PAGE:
MongoDB comes from the word Mongo meaning ‘humongous’. This refers to MongoDB’s capacity to handle and store large unstructured data sets and scale easily. Relational database management systems were popular and quite useful for a long time until the need arose for database management systems that were flexible enough to handle unstructured data. This is because relational databases were limited to storing data in rows and columns and as such could not accommodate multimedia, video, audio, images, online activity, and other data formats. 

Organizations have soon shifted to non-relational database systems which allow for data to be stored in the formats they come in. The most popularly adopted NoSQL DBMS is MongoDB which organizations prefer for accessing big data from the cloud. With the increasing adoption of MongoDB comes a high demand for professionals with MongoDB training and certification to offer technical and support services. 

What is MongoDB?

MongoDB is an open-source NoSQL database system with scalable storage and analytics offerings. It is document-oriented thus stores data in JSON-like documents so that users can store data in different formats. Documents with related information are stored together and accessed using MongoDB’s ad-hoc query language (MQL). Being that it is document-oriented, MongoDB is generally easier to work as it is easily programmable. Its 2.4 series now features a text-search function for even higher performance. Scaling MongoDB takes a simple addition of nodes which increases its capacity and retains high performance. MongoDB is written in the C++ language.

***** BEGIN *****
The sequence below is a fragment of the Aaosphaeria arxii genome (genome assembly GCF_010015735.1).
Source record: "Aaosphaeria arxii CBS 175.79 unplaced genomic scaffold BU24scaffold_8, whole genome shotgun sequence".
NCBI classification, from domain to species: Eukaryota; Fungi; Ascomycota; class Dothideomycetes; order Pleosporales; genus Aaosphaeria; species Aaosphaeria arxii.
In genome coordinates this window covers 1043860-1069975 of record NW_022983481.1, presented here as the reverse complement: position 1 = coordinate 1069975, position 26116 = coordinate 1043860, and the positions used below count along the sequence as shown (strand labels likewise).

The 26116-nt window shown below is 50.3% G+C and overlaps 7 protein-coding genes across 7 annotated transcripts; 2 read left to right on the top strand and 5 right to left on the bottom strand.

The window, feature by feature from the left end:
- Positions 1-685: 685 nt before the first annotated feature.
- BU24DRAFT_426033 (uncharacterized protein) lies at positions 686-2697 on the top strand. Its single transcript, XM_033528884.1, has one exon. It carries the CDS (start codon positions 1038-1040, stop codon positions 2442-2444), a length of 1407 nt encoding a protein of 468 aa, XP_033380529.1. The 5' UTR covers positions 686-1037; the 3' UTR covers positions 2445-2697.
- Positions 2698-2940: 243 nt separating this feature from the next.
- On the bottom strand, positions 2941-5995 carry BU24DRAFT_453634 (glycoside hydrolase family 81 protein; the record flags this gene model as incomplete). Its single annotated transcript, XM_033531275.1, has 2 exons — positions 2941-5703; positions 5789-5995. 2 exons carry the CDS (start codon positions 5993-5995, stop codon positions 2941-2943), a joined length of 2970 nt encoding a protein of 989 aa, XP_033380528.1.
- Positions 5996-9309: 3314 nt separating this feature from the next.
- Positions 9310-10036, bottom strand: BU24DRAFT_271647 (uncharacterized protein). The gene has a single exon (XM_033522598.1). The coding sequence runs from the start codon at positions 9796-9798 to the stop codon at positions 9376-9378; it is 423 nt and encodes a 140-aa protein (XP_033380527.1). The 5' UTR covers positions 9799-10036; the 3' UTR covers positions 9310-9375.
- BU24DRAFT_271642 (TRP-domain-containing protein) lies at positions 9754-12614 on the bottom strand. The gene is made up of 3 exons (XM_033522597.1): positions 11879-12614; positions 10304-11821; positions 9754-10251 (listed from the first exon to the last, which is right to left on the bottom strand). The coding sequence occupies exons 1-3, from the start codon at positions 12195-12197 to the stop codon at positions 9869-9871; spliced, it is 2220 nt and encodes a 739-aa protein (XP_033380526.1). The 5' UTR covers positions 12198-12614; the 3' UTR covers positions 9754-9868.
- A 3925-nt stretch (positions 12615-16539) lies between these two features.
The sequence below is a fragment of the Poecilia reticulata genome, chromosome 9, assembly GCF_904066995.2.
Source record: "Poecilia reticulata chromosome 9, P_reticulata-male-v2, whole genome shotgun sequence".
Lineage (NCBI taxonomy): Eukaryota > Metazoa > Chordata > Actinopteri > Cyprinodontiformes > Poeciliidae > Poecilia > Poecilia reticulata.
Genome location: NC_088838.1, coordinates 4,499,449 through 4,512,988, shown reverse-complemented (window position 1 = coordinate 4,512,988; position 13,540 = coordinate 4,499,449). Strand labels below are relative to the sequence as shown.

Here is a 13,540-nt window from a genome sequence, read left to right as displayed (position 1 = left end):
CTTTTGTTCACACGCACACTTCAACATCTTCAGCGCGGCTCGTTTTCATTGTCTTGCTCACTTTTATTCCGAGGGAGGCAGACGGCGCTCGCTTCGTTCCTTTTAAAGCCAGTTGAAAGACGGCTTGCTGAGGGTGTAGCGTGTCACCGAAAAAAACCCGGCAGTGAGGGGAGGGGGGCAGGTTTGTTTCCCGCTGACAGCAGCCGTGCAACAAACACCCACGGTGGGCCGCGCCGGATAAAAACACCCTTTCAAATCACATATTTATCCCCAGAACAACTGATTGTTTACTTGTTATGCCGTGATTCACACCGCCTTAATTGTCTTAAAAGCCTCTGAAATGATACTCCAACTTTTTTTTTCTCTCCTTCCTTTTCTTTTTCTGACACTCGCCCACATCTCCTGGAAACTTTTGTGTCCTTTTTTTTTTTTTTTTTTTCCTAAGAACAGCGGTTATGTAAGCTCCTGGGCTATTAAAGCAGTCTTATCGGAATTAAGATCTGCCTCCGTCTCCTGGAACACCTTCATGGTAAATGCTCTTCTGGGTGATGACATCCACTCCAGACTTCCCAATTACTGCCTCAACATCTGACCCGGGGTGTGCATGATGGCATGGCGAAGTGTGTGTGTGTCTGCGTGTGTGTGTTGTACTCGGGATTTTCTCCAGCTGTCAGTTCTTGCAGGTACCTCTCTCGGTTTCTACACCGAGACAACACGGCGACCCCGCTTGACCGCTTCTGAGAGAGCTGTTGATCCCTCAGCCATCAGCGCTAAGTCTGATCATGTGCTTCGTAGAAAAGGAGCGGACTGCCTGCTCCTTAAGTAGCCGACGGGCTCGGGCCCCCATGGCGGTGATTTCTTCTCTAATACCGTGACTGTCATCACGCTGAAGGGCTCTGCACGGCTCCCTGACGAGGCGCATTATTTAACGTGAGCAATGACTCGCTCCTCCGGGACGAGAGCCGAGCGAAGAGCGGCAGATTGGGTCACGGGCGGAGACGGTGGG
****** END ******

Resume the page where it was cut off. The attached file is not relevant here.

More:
MongoDB also has a commercial version that is offered on subscription. MongoDB enterprise allows users to install and run it on their infrastructure. Its package includes full-scale support, advanced analytics and data visualizations, a range of operational tools and security control features, as well as platform integrations. 

MongoDB key features 

  • Allows you to index any field in a document 
  • It supports ad hoc queries 
  • MongoDB supports master-slave replication 
  • It supports MapReduce framework for batch data processing and aggregation 
  • Allows storage and retrieval of large files, greater than its document size capacity, using GridFS specification
  • Automatic load balancing because data is stored in shards
  • Supports a range of programming languages including C, C#, .NET, Java, JavaScript, Python, Ruby, PHP, and more. 

Why is MongoDB popular among developers? 

We live in an era of data. Organizations and businesses peg their strategic decisions on insights gained from data and as such require database systems that can store and manipulate large data sets fast and effectively. MongoDB lets developers build high-performance scalable applications